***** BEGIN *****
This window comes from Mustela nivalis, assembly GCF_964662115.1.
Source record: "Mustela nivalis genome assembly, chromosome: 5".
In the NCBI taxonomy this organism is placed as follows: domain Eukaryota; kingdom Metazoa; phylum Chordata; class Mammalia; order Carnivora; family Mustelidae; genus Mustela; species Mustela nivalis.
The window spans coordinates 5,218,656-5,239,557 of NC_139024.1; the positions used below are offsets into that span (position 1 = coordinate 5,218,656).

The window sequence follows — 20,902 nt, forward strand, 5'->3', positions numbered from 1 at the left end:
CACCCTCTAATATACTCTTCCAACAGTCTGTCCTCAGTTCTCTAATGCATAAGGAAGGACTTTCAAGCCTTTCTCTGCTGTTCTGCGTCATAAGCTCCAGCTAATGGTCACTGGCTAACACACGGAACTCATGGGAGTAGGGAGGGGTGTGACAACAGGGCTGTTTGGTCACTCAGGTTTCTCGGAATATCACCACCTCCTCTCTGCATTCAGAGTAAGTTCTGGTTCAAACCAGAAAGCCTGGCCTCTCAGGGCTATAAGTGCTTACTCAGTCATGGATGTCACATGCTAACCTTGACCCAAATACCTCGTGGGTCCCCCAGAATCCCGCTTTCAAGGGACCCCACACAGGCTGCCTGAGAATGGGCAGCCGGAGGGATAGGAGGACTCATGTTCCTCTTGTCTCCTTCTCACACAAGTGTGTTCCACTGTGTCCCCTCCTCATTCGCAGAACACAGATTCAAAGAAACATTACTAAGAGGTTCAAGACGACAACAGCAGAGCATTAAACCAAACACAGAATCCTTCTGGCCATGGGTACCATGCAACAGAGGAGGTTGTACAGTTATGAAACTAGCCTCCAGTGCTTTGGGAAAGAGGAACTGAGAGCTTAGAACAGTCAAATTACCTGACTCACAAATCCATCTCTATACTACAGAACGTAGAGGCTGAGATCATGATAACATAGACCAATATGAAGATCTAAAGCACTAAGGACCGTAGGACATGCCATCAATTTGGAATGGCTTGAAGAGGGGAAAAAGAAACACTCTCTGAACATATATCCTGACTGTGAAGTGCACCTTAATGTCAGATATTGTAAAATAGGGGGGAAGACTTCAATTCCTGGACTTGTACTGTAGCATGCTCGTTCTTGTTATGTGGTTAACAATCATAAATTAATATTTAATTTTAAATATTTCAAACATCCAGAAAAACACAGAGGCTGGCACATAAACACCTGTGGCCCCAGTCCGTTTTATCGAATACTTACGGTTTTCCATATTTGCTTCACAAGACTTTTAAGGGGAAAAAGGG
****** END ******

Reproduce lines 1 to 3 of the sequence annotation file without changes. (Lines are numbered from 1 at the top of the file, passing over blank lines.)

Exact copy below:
This window comes from Mustela nivalis, assembly GCF_964662115.1.
Source record: "Mustela nivalis genome assembly, chromosome: 5".
In the NCBI taxonomy this organism is placed as follows: domain Eukaryota; kingdom Metazoa; phylum Chordata; class Mammalia; order Carnivora; family Mustelidae; genus Mustela; species Mustela nivalis.